Jerry Fodor, who is not a reliable interpreter of other people’s positions (but he does write beautifully) is not impressed by the conclusions of Galen Strawson’s new book: Consciousness and Its Place in Nature: Does Physicalism Entail Panpsychism?. Strawson, by Fdor’s account, swallows all sorts of camels in clinging determinedly to Monism (there is only one kind of stuff) and the reality of Consciousness, and a third, more problematic claim: Emergence of consciousness isn’t possible, because ‘For any feature Y of anything that is correctly considered to be emergent from X, there must be something about X and X alone in virtue of which Y emerges, and which is sufficient for Y.’
Looks like Strawson is on the right path in his tenacity, but being tripped up by the usual philosopher’s drivel. However, the interesting quote is only tangentially related to the book under review. Fodor says:
I think it’s strictly true that we can’t, as things stand now, so much as imagine the solution of the hard problem. The revisions of our concepts and theories that imagining a solution will eventually require are likely to be very deep and very unsettling. (That’s assuming what’s by no means obvious: that we are smart enough to solve it at all.) Philosophers used to think (some still do) that a bit of analytical tidying up would make the hard problem go away. But they were wrong to think that. There is hardly anything that we may not have to cut loose from before the hard problem is through with us.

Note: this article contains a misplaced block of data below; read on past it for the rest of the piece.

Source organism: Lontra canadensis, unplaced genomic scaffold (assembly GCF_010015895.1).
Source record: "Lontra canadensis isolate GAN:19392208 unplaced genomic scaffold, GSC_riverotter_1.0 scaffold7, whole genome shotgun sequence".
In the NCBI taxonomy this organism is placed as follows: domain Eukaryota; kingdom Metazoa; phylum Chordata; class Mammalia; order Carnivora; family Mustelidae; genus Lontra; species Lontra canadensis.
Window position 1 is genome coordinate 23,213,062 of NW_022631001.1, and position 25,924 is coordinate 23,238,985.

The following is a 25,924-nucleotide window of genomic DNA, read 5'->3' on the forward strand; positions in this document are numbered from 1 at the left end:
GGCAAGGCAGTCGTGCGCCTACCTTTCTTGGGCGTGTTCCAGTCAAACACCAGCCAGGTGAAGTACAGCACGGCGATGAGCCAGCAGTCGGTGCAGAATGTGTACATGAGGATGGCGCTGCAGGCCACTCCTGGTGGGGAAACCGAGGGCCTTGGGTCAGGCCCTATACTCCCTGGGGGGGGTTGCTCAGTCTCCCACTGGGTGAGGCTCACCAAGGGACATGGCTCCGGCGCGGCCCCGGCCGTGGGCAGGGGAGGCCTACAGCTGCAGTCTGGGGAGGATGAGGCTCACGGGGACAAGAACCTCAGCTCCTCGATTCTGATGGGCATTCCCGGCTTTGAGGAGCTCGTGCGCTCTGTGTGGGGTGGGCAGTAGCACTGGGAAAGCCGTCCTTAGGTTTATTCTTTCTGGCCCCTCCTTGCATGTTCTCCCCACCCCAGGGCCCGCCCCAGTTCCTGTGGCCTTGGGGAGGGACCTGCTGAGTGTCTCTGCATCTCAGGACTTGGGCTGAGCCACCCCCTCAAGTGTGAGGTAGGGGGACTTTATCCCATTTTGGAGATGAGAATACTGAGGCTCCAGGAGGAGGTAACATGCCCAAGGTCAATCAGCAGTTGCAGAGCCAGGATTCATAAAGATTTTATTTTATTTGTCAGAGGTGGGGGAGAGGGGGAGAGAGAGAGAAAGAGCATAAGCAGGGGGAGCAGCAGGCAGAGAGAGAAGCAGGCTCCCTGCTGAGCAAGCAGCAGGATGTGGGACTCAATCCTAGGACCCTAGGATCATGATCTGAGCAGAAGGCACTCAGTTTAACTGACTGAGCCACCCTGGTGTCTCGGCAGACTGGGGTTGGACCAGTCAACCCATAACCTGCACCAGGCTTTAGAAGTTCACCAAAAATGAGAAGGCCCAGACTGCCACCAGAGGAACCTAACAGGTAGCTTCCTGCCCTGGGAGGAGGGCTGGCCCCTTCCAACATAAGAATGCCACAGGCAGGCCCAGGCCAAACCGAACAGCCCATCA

Anyhow, Strawson is right that the hard problem really is very hard; and I share his intuition that it isn’t going to get solved for free. Views that we cherish will be damaged in the process; the serious question is which ones and how badly. If you want an idea of just how hard the hard problem is, and just how strange things can look when you face its hardness without flinching, this is the right book to read.
Once more, I find myself standing with Fodor. But I have seen further! What a great feeling:) (and, no, I’m not stoned).